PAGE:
You know I love breaking down story structures to learn and grow as a writer. And Heist Society was terrific!
1. Opening image: (the before snapshot of the protagonist)
When at private school, Kat tries to live a normal life, but the headmaster’s sports car is placed on top of the fountain with water shooting out the headlights, and Kat is blamed or framed.
2. Theme stated: (What is the story really about?)
And at every turn Kat is debating – how far should one go for family? And who is family?
When a man named Taccone believes Kat’s dad stole his paintings, Kat joins the family business again to resteal the paintings and save her father.
4. Catalyst: (the game-changing moment or inciting incident)
Taccone gives Kat a ride to the airport and spells out to Kat that her dad has two weeks to return the paintings or else.
Kat experiences the true evil behind Taccone. And if she walks away from this, her life will never be the same. Now that is a catalyst.
5. Debate: (asks some kind of question of the main character)
Kat is constantly asked, by others and herself, the same question: Is she truly a part of the family, or not?
At the end of Act I, after meeting with Taccone, Kat ends the debate. On returning to Hale’s house in New York, she wakes him and announces that they are going to steal back the paintings.
6. Break into two: (protagonist must make a proactive decision)
When Kat visits her Uncle Eddi – it’s a statement: I’m back, I have a job, and I need your help.
No more indecision. It wasn’t a flashy scene, but the significance isn’t lost.
7. B story: (the love story – not always romantic)
While Kat works on planning and setting up the big con, we see her relationship with her “team” and her love interest, Hale.
8. Fun and Games: (the heart of the book – why we read it)
Clue after clue, Kat tries to figure out who stole the paintings while she works with Hale to build their team.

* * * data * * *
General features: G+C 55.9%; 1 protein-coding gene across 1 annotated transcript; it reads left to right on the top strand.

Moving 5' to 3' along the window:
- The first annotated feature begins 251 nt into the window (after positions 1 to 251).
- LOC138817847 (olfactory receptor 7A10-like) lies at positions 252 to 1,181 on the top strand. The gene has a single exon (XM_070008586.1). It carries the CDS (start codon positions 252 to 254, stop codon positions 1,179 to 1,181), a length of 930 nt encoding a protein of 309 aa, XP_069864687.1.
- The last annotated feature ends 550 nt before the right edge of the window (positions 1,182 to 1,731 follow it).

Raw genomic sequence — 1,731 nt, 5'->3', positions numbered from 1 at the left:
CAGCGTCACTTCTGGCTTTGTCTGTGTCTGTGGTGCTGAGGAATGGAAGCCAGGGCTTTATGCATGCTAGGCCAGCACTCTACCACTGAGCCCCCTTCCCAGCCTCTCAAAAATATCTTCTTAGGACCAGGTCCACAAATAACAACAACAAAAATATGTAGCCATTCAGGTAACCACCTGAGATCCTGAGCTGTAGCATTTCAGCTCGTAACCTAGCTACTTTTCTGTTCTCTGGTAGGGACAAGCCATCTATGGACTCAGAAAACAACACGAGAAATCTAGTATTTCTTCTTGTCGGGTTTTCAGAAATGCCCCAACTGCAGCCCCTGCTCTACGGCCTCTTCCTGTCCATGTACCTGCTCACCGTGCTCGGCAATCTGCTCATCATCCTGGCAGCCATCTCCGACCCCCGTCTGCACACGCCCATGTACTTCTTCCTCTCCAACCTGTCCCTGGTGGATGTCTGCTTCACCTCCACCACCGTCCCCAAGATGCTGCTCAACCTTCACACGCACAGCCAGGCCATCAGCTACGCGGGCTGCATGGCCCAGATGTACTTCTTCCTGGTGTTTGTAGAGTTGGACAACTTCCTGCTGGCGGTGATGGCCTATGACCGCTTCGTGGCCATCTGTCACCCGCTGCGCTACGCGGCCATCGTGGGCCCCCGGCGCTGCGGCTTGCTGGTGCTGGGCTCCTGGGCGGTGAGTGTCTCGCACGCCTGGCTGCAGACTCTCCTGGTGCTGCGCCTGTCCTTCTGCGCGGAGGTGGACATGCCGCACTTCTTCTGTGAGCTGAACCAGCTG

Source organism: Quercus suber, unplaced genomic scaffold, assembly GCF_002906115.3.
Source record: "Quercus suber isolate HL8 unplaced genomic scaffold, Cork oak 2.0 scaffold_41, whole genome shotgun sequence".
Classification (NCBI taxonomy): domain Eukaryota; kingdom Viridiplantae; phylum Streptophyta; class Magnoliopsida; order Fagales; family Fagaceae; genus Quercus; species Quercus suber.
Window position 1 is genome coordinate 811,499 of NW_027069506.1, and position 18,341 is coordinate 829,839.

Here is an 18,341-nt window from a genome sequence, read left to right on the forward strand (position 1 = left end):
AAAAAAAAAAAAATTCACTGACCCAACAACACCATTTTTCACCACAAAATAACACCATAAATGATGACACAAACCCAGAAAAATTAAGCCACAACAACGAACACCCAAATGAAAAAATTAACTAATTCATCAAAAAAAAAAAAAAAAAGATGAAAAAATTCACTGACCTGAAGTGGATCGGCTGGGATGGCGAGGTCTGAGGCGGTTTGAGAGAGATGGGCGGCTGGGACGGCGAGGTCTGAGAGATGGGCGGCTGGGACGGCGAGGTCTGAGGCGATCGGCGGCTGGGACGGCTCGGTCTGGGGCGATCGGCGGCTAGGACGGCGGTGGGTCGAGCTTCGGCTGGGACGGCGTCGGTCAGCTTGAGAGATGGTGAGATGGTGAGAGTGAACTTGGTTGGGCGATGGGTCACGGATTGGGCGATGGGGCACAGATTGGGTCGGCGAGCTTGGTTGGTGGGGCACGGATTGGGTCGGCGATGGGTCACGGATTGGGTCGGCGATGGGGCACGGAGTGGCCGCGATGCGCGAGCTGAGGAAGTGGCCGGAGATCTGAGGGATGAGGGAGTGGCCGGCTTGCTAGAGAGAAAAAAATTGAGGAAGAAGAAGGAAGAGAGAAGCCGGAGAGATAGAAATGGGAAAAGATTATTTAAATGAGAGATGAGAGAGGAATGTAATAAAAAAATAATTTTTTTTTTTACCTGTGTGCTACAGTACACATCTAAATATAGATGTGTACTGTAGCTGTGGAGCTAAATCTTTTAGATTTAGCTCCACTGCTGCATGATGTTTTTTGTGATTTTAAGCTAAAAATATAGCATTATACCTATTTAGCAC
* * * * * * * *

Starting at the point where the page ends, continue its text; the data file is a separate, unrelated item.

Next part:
9. Midpoint: (stakes are raised significantly; another big game changer)
Kat figures out that a Visily Romani stole the paintings and hid them in the Henley – an impenetrable museum, so she meets with her crew and announces they will be robbing the Henley. (mouths drop)
10. Bad guys close in: (Things get even worse.)
While Kat and crew are casing the Henley and planning out the con, Taccone steals her away and shows her pictures of all her loved ones, her family and close friends. He means business.
11. All is lost
On the eve of the caper, Kat meets with Taccone and names the place and date for the exchange. Not a super strong All is Lost but it fit Heist Society perfectly.
12. Dark night of the soul
Hale fully admits to getting her kicked out of school and even gives her a full admission, so she can clear her name and go back to school – if that’s what she wants. Again, not a true dark night, but served its purpose of offering Kat a choice.
13. Break into three: (External and internal conflicts combine for the solution.)
Kat breaks into Act III with all the swag and confidence of a true thief: with help from her cousin, Kat walks down the stairs and looks hot!
This is not the girl from the start of the story who wanted to walk away from her family.
14. Finale: (the climax)
If you haven’t guessed by now, the climax of HEIST SOCIETY is the actual robbery of the Henley – with some twists that I loved!
I can safely tell you that they steal the paintings because there is never any doubt she would. The fun and suspense came from watching how she pulls it off. And it’s worth the read.
15. Final Image: (Opposite of the opening image.)
At the start, Kat was with her new family at school. At the end, she’s with her real family, embracing the life and not looking back.
What comes after that heist is what made me fall in love with this story. Ally Carter does a magnificent job making the impersonal caper, extremely personal, and then ended with another surprise. I loved it.
And you’ll have to read it to find out how she did it!
Have you read Heist Society? What’s your favorite caper story? Have you tried breaking your story down into 15 sentences?